They were the cutest kids in the world. It’s not what you might expect from Cree kids in a centre for troubled youth in Val d’Or. But that’s what we found—half a dozen of the sweetest, most open-hearted, curious and funny kids you could meet.

They were each there for their own individual, unique reasons. Some had a difficult home life. Others were young offenders. We met a soft-spoken teenaged boy with an intense face who was from Waskaganish and had lost his brother to suicide not long ago. He said he wanted to get into painting when he got back home. He told us in moving words about himself and some of his thoughts, and then finished by saying, “I’m not good with words.” He left us smiling with his humility. There was also a pretty girl from Chisasibi who had curly hair and was convinced I looked like Patrick Swayze.

But despite their good humour, the day we visited the Cree unit of the Centre d’orientation l’Etape, the kids were nervous and worried. It was Monday, and they had spent the weekend thinking about the news that they would soon be taken out of the centre and transferred some 500 km away to Cree Territory. They are being moved, first, to a group home in Mistissini, then in mid-September to a bush camp near LG-3 run by Chisasibi Elder and trapper Robbie Matthew Sr., where their therapy will include being immersed in the traditional Cree way of life.

They might not know it, but these kids are at the very heart of a profound change in how Crees will relate to the social services and justice systems. That Monday, all they knew is they were being taken away from the counsellors and home they had known for many months, and sometimes years. In fact, they are part of a revolution.

Ten years of troubled relations between the centre in Val d’Or and Cree social services workers came to an end on the afternoon of Aug. 1. That day, three officials of the Cree Board of Health and Social Services walked into the Cree unit and took five kids back to Cree land.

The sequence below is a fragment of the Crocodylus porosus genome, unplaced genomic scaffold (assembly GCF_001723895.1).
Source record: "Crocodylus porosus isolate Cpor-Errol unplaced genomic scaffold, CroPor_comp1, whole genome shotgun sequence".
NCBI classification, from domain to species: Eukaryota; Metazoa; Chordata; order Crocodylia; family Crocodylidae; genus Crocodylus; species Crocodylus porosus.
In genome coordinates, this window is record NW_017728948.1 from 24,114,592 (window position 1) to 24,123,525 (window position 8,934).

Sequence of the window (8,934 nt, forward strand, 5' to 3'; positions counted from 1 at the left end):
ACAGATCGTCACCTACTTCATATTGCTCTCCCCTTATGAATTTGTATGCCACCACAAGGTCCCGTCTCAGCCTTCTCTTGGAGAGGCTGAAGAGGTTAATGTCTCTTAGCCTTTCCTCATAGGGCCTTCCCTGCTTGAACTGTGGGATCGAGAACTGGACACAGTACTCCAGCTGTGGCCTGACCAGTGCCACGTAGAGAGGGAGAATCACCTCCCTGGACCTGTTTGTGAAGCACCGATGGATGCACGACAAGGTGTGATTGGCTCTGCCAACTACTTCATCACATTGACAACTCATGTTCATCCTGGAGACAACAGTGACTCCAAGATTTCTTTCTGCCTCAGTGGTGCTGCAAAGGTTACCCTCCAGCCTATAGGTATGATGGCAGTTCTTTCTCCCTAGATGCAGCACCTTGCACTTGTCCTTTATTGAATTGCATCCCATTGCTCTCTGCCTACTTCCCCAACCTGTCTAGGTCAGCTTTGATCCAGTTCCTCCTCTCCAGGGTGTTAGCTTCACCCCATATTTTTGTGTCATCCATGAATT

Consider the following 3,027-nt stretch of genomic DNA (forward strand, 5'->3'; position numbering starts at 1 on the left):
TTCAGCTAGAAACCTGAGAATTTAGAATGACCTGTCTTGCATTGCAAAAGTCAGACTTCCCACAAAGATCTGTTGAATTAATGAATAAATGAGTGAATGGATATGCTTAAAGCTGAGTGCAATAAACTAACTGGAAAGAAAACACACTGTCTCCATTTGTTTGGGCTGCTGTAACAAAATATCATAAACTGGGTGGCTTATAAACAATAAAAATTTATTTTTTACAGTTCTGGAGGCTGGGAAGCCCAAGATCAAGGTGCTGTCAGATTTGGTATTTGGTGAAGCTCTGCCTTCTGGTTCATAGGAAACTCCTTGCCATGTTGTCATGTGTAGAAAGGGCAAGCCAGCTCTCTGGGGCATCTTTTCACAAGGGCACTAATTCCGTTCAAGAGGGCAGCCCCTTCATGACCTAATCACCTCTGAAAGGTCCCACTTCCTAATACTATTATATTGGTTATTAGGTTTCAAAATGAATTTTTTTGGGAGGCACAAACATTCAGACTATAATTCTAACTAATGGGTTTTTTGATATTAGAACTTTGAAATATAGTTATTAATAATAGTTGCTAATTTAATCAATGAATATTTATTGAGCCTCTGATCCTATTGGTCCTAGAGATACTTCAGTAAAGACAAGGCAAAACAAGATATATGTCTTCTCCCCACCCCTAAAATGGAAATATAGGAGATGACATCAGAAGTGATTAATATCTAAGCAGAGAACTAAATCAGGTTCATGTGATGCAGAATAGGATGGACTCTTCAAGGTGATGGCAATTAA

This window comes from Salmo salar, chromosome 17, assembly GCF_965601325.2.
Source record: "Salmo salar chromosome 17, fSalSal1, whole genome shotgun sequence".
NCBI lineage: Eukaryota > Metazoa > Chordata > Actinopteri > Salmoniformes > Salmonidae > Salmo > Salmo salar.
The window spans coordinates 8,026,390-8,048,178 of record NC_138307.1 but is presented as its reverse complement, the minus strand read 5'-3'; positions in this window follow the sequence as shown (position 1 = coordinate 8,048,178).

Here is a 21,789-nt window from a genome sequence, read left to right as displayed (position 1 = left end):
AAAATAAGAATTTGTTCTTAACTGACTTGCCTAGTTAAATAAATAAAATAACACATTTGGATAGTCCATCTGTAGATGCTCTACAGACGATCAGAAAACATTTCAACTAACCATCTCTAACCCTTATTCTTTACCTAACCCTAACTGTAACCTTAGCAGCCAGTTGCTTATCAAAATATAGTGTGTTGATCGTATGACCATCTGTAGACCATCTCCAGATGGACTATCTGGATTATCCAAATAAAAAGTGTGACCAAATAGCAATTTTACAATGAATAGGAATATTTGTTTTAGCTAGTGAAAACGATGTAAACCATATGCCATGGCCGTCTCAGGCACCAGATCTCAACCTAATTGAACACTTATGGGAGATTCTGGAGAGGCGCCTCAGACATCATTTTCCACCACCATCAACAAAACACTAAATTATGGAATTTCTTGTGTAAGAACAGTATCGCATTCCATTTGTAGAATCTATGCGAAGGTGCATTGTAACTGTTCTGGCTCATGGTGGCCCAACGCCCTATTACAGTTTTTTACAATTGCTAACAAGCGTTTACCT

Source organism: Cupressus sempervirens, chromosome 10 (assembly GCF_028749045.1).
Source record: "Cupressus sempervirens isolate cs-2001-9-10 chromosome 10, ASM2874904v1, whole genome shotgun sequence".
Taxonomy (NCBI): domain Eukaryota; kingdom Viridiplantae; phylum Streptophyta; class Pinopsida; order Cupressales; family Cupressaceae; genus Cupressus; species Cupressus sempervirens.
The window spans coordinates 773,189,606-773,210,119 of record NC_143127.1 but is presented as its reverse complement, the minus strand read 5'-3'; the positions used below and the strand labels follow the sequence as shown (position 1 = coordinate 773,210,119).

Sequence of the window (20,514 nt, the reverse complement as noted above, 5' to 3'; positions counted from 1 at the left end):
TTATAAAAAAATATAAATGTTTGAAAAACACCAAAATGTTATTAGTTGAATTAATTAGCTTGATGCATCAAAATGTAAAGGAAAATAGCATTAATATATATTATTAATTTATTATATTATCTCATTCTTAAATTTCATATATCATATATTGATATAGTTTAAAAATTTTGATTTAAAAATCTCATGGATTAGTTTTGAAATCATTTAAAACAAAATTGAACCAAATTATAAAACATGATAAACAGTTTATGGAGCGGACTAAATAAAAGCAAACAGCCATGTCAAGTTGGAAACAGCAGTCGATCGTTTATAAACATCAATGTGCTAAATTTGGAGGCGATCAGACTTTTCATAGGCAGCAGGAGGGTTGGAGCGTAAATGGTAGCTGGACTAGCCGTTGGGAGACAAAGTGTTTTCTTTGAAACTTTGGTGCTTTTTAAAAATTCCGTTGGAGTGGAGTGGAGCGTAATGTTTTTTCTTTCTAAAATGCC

On Wednesday, July 27, the Director of Youth Protection for the Cree Territory, Soraya Cote, sent the centre a letter that must have raised a few eyebrows. “Serious problems exist for all Cree children which are entrusted to the reception centre,” wrote Soraya. The problems, she said, are “so serious that they jeopardize the readjustment process of the Cree youth to such an extent that their development can be put at risk. Furthermore, their rights are not respected. Consequently, an alternative has to be examined.”

After running off a long list of problems with the centre, Soraya revealed the alternative she had in mind. “We advise you that steps are immediately undertaken in order to repatriate all the budgets presently available to your centre for Cree clientele,” she wrote. “Please make sure that all the youth from the Bridge [the Cree unit] are prepared and ready to leave the reception centre with all their personal belongings by 1 o’clock on Monday afternoon, August 1st, 1994.”

“We had no choice any more,” Soraya explained as we waited for 1 o’clock to roll around in the offices of the health board’s lawyer in Val d’Or. “We had to do something.”

The lawyer was brought in because no one knew what reception they would get when the health board officials arrived at the centre. Several days had passed since the centre’s director had gotten Soraya’s letter, and he hadn’t responded. Soraya didn’t know if the centre would let the kids go. If it didn’t, the Crees’ lawyer was ready to file an injunction demanding the kids’ release. As a youth protection director, Soraya has almost as much power under the law as a police officer or judge, and is responsible for deciding where a troubled youth will be placed, whether it’s a centre in Val d’Or or a bush camp in James Bay.